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Amaravati relics at British Museum; PM urged to get them back

DECCAN CHRONICLE. | DC CORRESPONDENT
Published Oct 21, 2021, 12:43 am IST
Updated Oct 21, 2021, 1:12 pm IST
The shrine of Amaravati of 280 BC, ancient Buddhist monuments of India and Amaravati marbles are with the British Museum
Centuries-old historic and valuable artifacts, sculptures and antique pieces of the Buddhist period and various dynasties of AP are showcased at British Museum Gallery No 33A in London. (Photo: British Museum Gallery)
 Centuries-old historic and valuable artifacts, sculptures and antique pieces of the Buddhist period and various dynasties of AP are showcased at British Museum Gallery No 33A in London. (Photo: British Museum Gallery)

ANANTAPUR: Centuries-old historic and valuable artifacts, sculptures and antique pieces of the Buddhist period and various dynasties of AP are showcased at British Museum Gallery No 33A in London. Calls are being made to the Centre by historians to get them back to India.

The shrine of Amaravati of 280 BC, ancient Buddhist monuments of India and several sculptures known as Amaravati marbles are with the British Museum. Historians and devotees are urging the Centre to get these back to Amaravati. They point out that Prime Minister Narendra Modi had, in a similar fashion, helped get back some artifacts and antique pieces from the US.

 

The PM, during his recent visit of the US, convinced the US Administration to hand over several artifacts and antiquities. Among them, around 71 artifacts were of cultural importance while 60 were connected to Hinduism, 16 to Buddhism and nine to Jainism of the 11th and 14th Centuries.

Now, historians want the Centre to concentrate on priceless relics of the Buddhist dynasty lying with the British Museum. In fact, Gallery 33 A in the British Museum has valuable objects named as Amaravati --a Buddhist shrine with Amaravati Stupam that was established in Guntur district in the 3rd Century BC.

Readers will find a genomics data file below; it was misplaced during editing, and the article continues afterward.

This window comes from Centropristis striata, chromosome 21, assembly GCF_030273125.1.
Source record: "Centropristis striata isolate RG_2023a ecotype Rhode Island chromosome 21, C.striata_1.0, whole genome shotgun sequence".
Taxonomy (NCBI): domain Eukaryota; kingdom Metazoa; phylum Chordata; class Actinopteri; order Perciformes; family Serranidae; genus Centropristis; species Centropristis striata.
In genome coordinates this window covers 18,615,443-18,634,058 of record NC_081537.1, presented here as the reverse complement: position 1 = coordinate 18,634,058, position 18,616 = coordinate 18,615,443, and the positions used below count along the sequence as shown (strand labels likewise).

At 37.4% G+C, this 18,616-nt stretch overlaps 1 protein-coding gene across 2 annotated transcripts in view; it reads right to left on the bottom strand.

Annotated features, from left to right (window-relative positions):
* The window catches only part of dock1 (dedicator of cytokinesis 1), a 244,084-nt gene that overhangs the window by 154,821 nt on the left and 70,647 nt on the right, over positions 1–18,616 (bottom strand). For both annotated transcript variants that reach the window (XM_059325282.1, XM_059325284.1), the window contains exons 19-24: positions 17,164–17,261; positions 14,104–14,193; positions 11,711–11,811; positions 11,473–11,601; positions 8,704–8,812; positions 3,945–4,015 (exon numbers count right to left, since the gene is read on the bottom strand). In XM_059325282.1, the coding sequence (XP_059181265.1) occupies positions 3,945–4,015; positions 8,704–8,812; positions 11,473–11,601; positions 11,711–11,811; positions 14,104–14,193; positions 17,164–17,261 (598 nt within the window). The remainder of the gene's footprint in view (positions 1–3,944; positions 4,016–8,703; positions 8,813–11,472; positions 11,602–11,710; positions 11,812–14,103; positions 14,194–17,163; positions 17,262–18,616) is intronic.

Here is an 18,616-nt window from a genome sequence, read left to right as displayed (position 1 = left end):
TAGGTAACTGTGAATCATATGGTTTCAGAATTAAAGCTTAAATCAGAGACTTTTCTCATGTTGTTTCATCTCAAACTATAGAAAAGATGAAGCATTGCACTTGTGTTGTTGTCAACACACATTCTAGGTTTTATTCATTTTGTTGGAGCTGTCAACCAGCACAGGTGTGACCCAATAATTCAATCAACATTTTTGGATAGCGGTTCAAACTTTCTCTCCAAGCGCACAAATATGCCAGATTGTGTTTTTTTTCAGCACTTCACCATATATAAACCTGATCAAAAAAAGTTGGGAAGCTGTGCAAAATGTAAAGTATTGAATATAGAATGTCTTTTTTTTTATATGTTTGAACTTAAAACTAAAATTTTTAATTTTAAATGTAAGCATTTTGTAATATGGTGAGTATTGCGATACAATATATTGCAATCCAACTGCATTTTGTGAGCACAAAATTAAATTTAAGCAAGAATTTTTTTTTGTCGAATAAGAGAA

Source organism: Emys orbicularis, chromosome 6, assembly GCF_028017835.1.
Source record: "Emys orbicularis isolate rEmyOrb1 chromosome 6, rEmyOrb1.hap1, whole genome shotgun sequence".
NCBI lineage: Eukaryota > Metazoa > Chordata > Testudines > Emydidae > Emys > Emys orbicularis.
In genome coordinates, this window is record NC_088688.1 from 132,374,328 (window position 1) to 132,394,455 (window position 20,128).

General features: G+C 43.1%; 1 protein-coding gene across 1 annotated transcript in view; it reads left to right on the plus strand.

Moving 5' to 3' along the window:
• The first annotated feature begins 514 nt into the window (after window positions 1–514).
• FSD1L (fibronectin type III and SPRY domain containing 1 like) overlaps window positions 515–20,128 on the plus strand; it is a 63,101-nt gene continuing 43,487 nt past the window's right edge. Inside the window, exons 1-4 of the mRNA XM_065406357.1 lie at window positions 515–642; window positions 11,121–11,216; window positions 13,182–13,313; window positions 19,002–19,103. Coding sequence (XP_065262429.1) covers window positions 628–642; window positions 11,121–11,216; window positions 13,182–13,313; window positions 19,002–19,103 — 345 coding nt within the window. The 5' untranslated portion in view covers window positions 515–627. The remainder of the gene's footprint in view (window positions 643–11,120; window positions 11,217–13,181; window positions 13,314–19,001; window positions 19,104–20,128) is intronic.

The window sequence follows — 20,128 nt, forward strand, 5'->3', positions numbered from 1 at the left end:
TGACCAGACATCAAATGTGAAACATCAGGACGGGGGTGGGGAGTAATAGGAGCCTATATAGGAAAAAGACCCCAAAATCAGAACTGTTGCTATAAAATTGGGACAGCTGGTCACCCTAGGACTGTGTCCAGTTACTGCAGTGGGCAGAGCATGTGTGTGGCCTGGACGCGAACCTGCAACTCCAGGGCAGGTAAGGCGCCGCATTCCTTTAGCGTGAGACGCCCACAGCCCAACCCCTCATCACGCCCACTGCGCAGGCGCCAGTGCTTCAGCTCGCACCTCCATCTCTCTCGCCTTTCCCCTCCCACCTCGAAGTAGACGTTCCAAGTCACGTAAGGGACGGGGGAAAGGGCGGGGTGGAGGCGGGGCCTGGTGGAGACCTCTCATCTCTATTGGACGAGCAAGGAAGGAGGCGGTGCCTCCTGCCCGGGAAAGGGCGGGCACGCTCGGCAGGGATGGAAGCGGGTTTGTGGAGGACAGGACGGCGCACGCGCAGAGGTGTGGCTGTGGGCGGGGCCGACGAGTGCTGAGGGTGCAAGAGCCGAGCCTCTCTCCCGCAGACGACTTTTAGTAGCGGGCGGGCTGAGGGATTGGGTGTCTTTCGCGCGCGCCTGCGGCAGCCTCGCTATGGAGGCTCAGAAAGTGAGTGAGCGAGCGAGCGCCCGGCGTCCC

After the Stupam gained attention in the 18th Century, Colin Mackenzie excavated the area and another British researcher removed parts of the sculpture and kept them in the Madras Museum by 1845. However, the relics were shifted to London in 1859.

Though the repatriation of objects has gained public attention for many years, there was considerable success in retrieving these objects from other countries during the past few years. ASI sources say the government has been able to get back 40 art objects between 2014 and 2020, and a few more objects are set for return.

 

Historian Dr.Jasti Veeranjineyulu had recently visited the British Museum and observed the valuable antique pieces of Buddhist era, Jain dynasty and ancient idols of Hindu gods that were placed in the separate gallery.

A letter was sent to PM Modi by historian Jasti Veeranjineyulu, seeking his intervention to retrieve the objects from the British Museum, to restore the majesty and grandeur of the Amaravati museum. “Priceless curios were taken away from Amaravati especially the relics of Buddhist and Satavahana dynasties during the British rule and they have been showcased in the British museum gallery 33 A,” he stated in the letter.

 

Along with Amaravati sculptures, there were also those of Lord Budda, a Lord Nataraj bronze statue and the Lord Shiva and Goddess Parvati statues of 1100 AD in the gallery.

In addition, large numbers of archeological remains linked to the Buddhist Stupam of Amaravati are in the custody of the National Museum in New Delhi and the Indian Museum of Kolkata. They would do well to transfer these to the Amaravati Museum, he proposed.

The Under Secretary to the government had called for a report from both museums four years ago but it did not materialize.

 

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